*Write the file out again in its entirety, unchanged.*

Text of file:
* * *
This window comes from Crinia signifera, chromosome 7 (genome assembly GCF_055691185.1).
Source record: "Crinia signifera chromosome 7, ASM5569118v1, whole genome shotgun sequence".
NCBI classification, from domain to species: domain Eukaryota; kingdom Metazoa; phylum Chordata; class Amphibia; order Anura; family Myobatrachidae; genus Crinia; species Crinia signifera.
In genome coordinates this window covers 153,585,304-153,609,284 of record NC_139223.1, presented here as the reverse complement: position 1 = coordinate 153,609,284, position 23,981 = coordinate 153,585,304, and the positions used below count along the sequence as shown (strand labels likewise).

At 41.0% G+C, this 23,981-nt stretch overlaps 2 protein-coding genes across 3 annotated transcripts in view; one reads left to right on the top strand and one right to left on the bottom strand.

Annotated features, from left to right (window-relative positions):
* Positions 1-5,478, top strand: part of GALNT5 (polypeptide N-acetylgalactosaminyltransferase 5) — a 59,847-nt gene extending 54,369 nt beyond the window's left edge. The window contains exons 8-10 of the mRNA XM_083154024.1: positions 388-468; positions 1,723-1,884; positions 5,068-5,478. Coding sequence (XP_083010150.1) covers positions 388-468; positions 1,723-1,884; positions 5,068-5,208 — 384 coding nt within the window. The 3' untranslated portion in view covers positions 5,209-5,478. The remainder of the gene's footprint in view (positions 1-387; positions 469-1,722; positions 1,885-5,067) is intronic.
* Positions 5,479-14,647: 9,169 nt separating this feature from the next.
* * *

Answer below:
This window comes from Crinia signifera, chromosome 7 (genome assembly GCF_055691185.1).
Source record: "Crinia signifera chromosome 7, ASM5569118v1, whole genome shotgun sequence".
NCBI classification, from domain to species: domain Eukaryota; kingdom Metazoa; phylum Chordata; class Amphibia; order Anura; family Myobatrachidae; genus Crinia; species Crinia signifera.
In genome coordinates this window covers 153,585,304-153,609,284 of record NC_139223.1, presented here as the reverse complement: position 1 = coordinate 153,609,284, position 23,981 = coordinate 153,585,304, and the positions used below count along the sequence as shown (strand labels likewise).

At 41.0% G+C, this 23,981-nt stretch overlaps 2 protein-coding genes across 3 annotated transcripts in view; one reads left to right on the top strand and one right to left on the bottom strand.

Annotated features, from left to right (window-relative positions):
* Positions 1-5,478, top strand: part of GALNT5 (polypeptide N-acetylgalactosaminyltransferase 5) — a 59,847-nt gene extending 54,369 nt beyond the window's left edge. The window contains exons 8-10 of the mRNA XM_083154024.1: positions 388-468; positions 1,723-1,884; positions 5,068-5,478. Coding sequence (XP_083010150.1) covers positions 388-468; positions 1,723-1,884; positions 5,068-5,208 — 384 coding nt within the window. The 3' untranslated portion in view covers positions 5,209-5,478. The remainder of the gene's footprint in view (positions 1-387; positions 469-1,722; positions 1,885-5,067) is intronic.
* Positions 5,479-14,647: 9,169 nt separating this feature from the next.